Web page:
Need a few suggestions to help you take full advantage of that inevitable Turkey-coma that's sure to set in at some point this Thanksgiving? Fstoppers compiled a few photography-related shows and documentaries for you to comb over – just in case you need some “Netflix-and-chill” time while all of that tryptophan hits your system.
Drones have grown into a standard item to own not only for videographers, but also for many photographers. Most have used them to capture images from the sky or places hardly accessible otherwise. A few have played around with these small machines to light their subject in a unique way, just like our very own Patrick Hall did when lighting a lighthouse with a DJI Phantom and a Nikon strobe. Photographer David Robinson took this to the next level and strapped an Elinchrom ELB 400 to an octocopter.
I'm that photographer who watches silently while waiting for the moment to arrive and snap one or two frames, then quickly moves on to the next worth while split second to capture. Yes I'm that girl, the one who shoots on slow shutter. At weddings this style of shooting suites me just fine, however it wasn't until this last year I learned with this skill there is another genre that lights me up even more. Grabbing up a single moment, purely just off gut instinct as a Still Photographer on an Indie film starring Ed Harris called, "A Crooked Somebody," I really harnessed my timing. Rather hunting you could say, for the exact moment when I choose to fire away, just less dramatic.
French photographer and digital artist Cal Redback has been creating images that bring new meaning to the term, "organic portraits." Sparked by a fascination with double exposures, Redback began to photograph friends along with local plant life, blending the two together to create a unique set of portraits that seem to take on a life of their own.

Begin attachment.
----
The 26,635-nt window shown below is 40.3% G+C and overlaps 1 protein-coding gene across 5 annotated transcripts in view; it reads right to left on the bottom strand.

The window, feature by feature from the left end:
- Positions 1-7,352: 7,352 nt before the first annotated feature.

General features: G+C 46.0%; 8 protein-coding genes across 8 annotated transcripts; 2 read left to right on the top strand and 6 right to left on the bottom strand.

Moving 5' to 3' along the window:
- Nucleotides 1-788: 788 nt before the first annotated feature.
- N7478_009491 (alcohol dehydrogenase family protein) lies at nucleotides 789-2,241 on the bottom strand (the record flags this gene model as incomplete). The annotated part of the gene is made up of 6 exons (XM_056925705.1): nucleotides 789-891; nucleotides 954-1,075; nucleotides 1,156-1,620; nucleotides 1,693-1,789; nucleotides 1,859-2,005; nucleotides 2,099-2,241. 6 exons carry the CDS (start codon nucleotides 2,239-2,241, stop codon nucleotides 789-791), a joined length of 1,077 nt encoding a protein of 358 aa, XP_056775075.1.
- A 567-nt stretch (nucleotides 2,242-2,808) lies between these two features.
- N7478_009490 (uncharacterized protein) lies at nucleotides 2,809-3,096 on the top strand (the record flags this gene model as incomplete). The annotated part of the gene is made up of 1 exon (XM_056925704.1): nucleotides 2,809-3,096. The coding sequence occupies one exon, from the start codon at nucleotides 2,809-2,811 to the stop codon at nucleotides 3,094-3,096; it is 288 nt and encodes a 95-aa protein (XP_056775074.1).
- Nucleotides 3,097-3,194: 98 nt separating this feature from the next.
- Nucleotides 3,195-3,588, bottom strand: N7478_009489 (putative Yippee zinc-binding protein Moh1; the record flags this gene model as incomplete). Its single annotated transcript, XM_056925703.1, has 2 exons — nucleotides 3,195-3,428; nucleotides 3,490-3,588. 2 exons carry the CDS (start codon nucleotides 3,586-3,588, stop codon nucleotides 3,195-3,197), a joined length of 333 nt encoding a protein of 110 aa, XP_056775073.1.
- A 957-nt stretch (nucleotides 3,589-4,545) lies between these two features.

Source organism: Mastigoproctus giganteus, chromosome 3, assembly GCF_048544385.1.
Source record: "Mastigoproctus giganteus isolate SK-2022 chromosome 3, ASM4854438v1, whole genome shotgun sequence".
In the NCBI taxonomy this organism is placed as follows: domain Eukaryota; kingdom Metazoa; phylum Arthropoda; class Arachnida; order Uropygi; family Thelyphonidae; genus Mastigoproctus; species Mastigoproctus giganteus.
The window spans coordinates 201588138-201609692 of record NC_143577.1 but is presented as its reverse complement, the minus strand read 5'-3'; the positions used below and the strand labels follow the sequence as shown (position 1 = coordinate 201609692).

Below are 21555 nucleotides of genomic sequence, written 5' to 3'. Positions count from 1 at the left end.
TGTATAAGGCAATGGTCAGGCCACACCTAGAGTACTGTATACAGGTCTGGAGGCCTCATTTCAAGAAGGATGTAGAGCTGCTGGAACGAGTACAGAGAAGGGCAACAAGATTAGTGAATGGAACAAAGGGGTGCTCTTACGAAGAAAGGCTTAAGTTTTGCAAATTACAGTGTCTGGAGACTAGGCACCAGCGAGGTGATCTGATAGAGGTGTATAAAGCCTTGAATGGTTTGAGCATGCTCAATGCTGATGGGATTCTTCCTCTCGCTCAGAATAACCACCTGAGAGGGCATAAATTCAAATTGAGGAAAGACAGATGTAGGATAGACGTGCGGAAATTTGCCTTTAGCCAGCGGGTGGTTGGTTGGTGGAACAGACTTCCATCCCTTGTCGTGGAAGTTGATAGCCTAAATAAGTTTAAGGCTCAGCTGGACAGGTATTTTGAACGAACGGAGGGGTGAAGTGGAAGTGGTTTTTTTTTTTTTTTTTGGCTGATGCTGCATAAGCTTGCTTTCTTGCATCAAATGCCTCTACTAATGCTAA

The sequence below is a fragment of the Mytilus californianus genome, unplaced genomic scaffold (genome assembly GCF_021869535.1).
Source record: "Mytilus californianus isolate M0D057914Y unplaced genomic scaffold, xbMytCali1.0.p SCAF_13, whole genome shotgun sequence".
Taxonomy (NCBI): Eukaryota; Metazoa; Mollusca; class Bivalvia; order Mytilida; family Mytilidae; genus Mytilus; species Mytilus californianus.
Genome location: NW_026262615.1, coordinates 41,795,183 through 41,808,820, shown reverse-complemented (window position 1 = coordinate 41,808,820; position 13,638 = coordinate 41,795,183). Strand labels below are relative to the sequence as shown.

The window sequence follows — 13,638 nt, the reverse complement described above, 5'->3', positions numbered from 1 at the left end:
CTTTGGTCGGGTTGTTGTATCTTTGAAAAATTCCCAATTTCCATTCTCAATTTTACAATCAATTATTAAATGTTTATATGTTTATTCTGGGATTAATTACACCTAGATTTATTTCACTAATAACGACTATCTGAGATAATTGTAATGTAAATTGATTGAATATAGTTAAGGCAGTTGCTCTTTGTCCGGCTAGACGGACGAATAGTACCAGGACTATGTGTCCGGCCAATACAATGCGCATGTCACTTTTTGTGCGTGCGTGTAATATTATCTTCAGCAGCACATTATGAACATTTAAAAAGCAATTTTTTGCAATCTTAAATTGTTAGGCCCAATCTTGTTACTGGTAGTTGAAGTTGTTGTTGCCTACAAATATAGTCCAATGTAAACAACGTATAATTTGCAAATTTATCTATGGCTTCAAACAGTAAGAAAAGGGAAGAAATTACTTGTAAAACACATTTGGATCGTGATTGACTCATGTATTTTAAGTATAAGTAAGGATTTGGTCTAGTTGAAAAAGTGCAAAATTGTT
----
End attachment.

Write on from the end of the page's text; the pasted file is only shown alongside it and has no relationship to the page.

This article is a twist on the more common behind the scenes post. Instead of writing about the thought process of the shot in retrospect, I am starting this article several days before the full moon, to showcase my process and mindset when planning for a once in a lifetime shot of the Supermoon.
The sequel to the BBC-produced nature documentary series, "Planet Earth II," released a few clips into the wild recently to promote its U.S. release in January. You may have noticed one of these scenes making the rounds on social media in the last few days, which was a masterfully edited clip that features snakes chasing an iguana. If you were curious how they filmed some of this material, there are a few behind-the-scenes clips out that show how it was done.
Adobe Sneaks is the software company's behind-the-scenes sneak peek into ongoing projects that could eventually — if we're lucky — find their way into one or more products. This year at MAX, Adobe previewed a number of tools that should excite virtual-reality editors, desktop designers, and audio editors working on long-form speech formats.
A couple of years ago I was tasked with getting a shot of grape stomping for a local food magazine, Edible Ozarkansas, who were doing a story on the history of local wine production in Arkansas. Right away, images of Lucy and Ethel of "I Love Lucy" stomping grapes in the giant barrel came scrolling through my mind. Challenge accepted.
Canon’s newest flagship cinema EOS camera was put into the hands of Cinematographer Russell Carpenter and ASC and Canon Explorer of Light Tyler Stableford. Together they created the beautiful short film, "The Calling," that takes a look into the lives of three people in the American West.
It's finally time to wrap up our behind the scenes series of Mike Kelley's Where Art Meets Architecture 2 photography tutorial. In this episode Mike photographs a 12 million dollar house on a cliff in Hawaii, and we wrap up our trip with an incredible swim with wild dolphin.
From a personal experience I've found that the more mature the person is, the more honest the portraits are being captured. These people have seen it all, especially celebrities. They are not camera shy. It's a privilege to work with such subjects. You can't have a bad photograph of them, yet you need to make history by capturing an iconic photo of that person. In this behind-the-scenes video, Celebrity Photographer Mark Seliger captures portraits of legendary singer Tony Bennett on his 90th birthday.
Since I fell in love with portraiture I've daydreamed about traveling the world to take pictures of people. It's not a unique dream and it's not an overly farfetched dream, but it isn't a job that often comes up. One of the ways in which artists get commissioned to do something along those lines, however, is the Lavazza Calendar. It has seen the likes of Mark Seliger, Annie Leibovitz, and Steve McCurry behind the camera for them in recent years and this year, Joey L got the nod.